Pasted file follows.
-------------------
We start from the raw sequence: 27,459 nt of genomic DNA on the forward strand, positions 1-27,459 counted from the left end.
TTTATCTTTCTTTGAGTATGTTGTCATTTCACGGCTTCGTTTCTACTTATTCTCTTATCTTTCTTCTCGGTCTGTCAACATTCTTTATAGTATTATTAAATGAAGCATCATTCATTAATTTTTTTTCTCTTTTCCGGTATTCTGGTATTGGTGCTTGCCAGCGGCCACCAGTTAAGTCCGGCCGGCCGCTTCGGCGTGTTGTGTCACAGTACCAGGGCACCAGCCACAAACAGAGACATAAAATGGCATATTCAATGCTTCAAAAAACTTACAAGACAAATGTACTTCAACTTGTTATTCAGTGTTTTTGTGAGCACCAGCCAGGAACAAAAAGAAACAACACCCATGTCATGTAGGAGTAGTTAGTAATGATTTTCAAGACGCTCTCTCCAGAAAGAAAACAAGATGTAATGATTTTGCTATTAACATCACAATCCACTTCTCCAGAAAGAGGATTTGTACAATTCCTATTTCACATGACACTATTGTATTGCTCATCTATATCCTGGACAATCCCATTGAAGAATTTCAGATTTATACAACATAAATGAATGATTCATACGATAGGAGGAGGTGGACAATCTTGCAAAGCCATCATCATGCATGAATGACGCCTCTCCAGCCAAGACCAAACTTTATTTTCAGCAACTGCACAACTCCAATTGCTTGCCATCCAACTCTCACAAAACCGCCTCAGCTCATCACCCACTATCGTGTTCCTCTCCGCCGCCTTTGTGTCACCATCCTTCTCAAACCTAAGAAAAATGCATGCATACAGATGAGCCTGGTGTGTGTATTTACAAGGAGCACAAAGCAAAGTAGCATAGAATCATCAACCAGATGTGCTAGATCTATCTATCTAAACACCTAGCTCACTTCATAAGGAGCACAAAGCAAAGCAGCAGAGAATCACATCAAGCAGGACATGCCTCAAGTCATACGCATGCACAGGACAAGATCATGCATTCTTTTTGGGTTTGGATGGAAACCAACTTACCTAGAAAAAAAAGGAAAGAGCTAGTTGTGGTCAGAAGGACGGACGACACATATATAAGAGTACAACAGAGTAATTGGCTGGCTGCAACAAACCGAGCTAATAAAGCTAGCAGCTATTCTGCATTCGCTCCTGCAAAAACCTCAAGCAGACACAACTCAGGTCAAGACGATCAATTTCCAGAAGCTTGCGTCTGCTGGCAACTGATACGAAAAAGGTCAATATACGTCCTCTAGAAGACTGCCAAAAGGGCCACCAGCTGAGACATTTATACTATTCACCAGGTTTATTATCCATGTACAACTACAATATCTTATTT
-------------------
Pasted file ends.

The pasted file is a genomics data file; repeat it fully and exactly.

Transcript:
We start from the raw sequence: 27,459 nt of genomic DNA on the forward strand, positions 1-27,459 counted from the left end.
TTTATCTTTCTTTGAGTATGTTGTCATTTCACGGCTTCGTTTCTACTTATTCTCTTATCTTTCTTCTCGGTCTGTCAACATTCTTTATAGTATTATTAAATGAAGCATCATTCATTAATTTTTTTTCTCTTTTCCGGTATTCTGGTATTGGTGCTTGCCAGCGGCCACCAGTTAAGTCCGGCCGGCCGCTTCGGCGTGTTGTGTCACAGTACCAGGGCACCAGCCACAAACAGAGACATAAAATGGCATATTCAATGCTTCAAAAAACTTACAAGACAAATGTACTTCAACTTGTTATTCAGTGTTTTTGTGAGCACCAGCCAGGAACAAAAAGAAACAACACCCATGTCATGTAGGAGTAGTTAGTAATGATTTTCAAGACGCTCTCTCCAGAAAGAAAACAAGATGTAATGATTTTGCTATTAACATCACAATCCACTTCTCCAGAAAGAGGATTTGTACAATTCCTATTTCACATGACACTATTGTATTGCTCATCTATATCCTGGACAATCCCATTGAAGAATTTCAGATTTATACAACATAAATGAATGATTCATACGATAGGAGGAGGTGGACAATCTTGCAAAGCCATCATCATGCATGAATGACGCCTCTCCAGCCAAGACCAAACTTTATTTTCAGCAACTGCACAACTCCAATTGCTTGCCATCCAACTCTCACAAAACCGCCTCAGCTCATCACCCACTATCGTGTTCCTCTCCGCCGCCTTTGTGTCACCATCCTTCTCAAACCTAAGAAAAATGCATGCATACAGATGAGCCTGGTGTGTGTATTTACAAGGAGCACAAAGCAAAGTAGCATAGAATCATCAACCAGATGTGCTAGATCTATCTATCTAAACACCTAGCTCACTTCATAAGGAGCACAAAGCAAAGCAGCAGAGAATCACATCAAGCAGGACATGCCTCAAGTCATACGCATGCACAGGACAAGATCATGCATTCTTTTTGGGTTTGGATGGAAACCAACTTACCTAGAAAAAAAAGGAAAGAGCTAGTTGTGGTCAGAAGGACGGACGACACATATATAAGAGTACAACAGAGTAATTGGCTGGCTGCAACAAACCGAGCTAATAAAGCTAGCAGCTATTCTGCATTCGCTCCTGCAAAAACCTCAAGCAGACACAACTCAGGTCAAGACGATCAATTTCCAGAAGCTTGCGTCTGCTGGCAACTGATACGAAAAAGGTCAATATACGTCCTCTAGAAGACTGCCAAAAGGGCCACCAGCTGAGACATTTATACTATTCACCAGGTTTATTATCCATGTACAACTACAATATCTTATTT